Re: Straight out of the camera.
Posted: Fri May 04, 2018 6:11 pm
Hi Laura, glad you are enjoying Lightroom I've been using it since version 3 and I love it.lauracaptain wrote: ↑Thu May 03, 2018 10:59 pmHi Tim and Hi BobEdwards.
Here's my 2 cents, LOL. If I'm just taking snapshots I usually use my camera phone and I will post those photos straight from my phone. If I'm being serious and wanting to take nice photos then I use one of my DSLR cameras and shoot in raw or maybe even high quality jpg, I prefer raw for the flexibility.
I have limited software editing skills and little patience for editing but I'm currently taking a course from Mike Browne to get a good grasp and foundation in Adobe Lightroom. The course is great by the way and Lightroom is amazing software for organizing and finding your photos, not to mention editing them but that refers to the class Bob posted a link for. This is the class I'm currently taking and it deals with learning your way around Lightroom and the things it can help you do. https://www.photographycourses.biz/cour ... m-workflow
I'm of the mind that I like to try to take the best picture possible in camera and only do minimal editing if necessary. But, like a lot of things, there is usually room for improvement. I do edits like straighten horizons, brighten or darken a photo, remove rubbish, increase or decrease saturation and that's about it. Just to clean things up a little when needed. I have also been playing around in Adobe Photoshop and like that software as well. But there are a lot of great software options out there and like you said, some are free.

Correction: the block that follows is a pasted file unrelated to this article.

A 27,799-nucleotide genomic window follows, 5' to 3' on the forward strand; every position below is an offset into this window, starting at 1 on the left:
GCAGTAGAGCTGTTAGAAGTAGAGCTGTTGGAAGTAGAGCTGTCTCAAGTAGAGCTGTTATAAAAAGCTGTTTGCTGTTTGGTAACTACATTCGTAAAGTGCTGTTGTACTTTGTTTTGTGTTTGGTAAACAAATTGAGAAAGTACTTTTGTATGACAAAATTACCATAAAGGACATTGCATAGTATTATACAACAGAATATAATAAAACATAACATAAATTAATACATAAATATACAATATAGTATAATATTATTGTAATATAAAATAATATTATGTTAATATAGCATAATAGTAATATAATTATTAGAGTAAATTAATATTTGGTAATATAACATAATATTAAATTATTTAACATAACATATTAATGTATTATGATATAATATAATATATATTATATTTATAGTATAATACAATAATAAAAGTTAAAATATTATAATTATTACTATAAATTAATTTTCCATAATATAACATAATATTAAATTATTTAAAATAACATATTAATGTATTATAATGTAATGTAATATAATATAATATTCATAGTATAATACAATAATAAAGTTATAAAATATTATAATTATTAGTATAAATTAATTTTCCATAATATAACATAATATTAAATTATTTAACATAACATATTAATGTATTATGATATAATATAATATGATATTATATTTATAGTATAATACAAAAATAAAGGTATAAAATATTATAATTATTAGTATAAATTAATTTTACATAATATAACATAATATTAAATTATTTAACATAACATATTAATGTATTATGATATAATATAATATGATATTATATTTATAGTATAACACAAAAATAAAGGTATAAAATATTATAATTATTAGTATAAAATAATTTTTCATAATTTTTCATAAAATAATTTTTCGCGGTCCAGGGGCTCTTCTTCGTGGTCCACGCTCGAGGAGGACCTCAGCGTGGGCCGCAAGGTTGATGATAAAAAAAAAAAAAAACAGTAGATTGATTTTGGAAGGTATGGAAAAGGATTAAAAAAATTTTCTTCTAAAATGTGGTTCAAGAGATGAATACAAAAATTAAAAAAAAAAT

Don't forget about the lightroom and photoshop tutorials on the ClickASnap blog that Tom mentioned.
The reason I shoot RAW is because of the amount of data the files contain which makes editing so much easier, I often shoot for clients who demand high quality images and there is no way I could shoot jpeg and allow the camera to produce a final image which would have limited data for editing. As an example I recently did a shoot for a hotel and they wanted photographs of the bedrooms to include the view from the windows, which was mainly the waterfront in Liverpool. Shooting RAW meant that I could be confident that even if the interior was slightly under exposed or the exterior slightly over exposed, I would almost certainly have enough data to produce an image the client would be happy with. I have attached an example photograph produced from a RAW file. https://www.clickasnap.com/i/cb1w59bbvbbnn1p4
Under normal circumstances though I agree with you Laura, shooting high quality jpeg would probably leave you with an image you are happy with.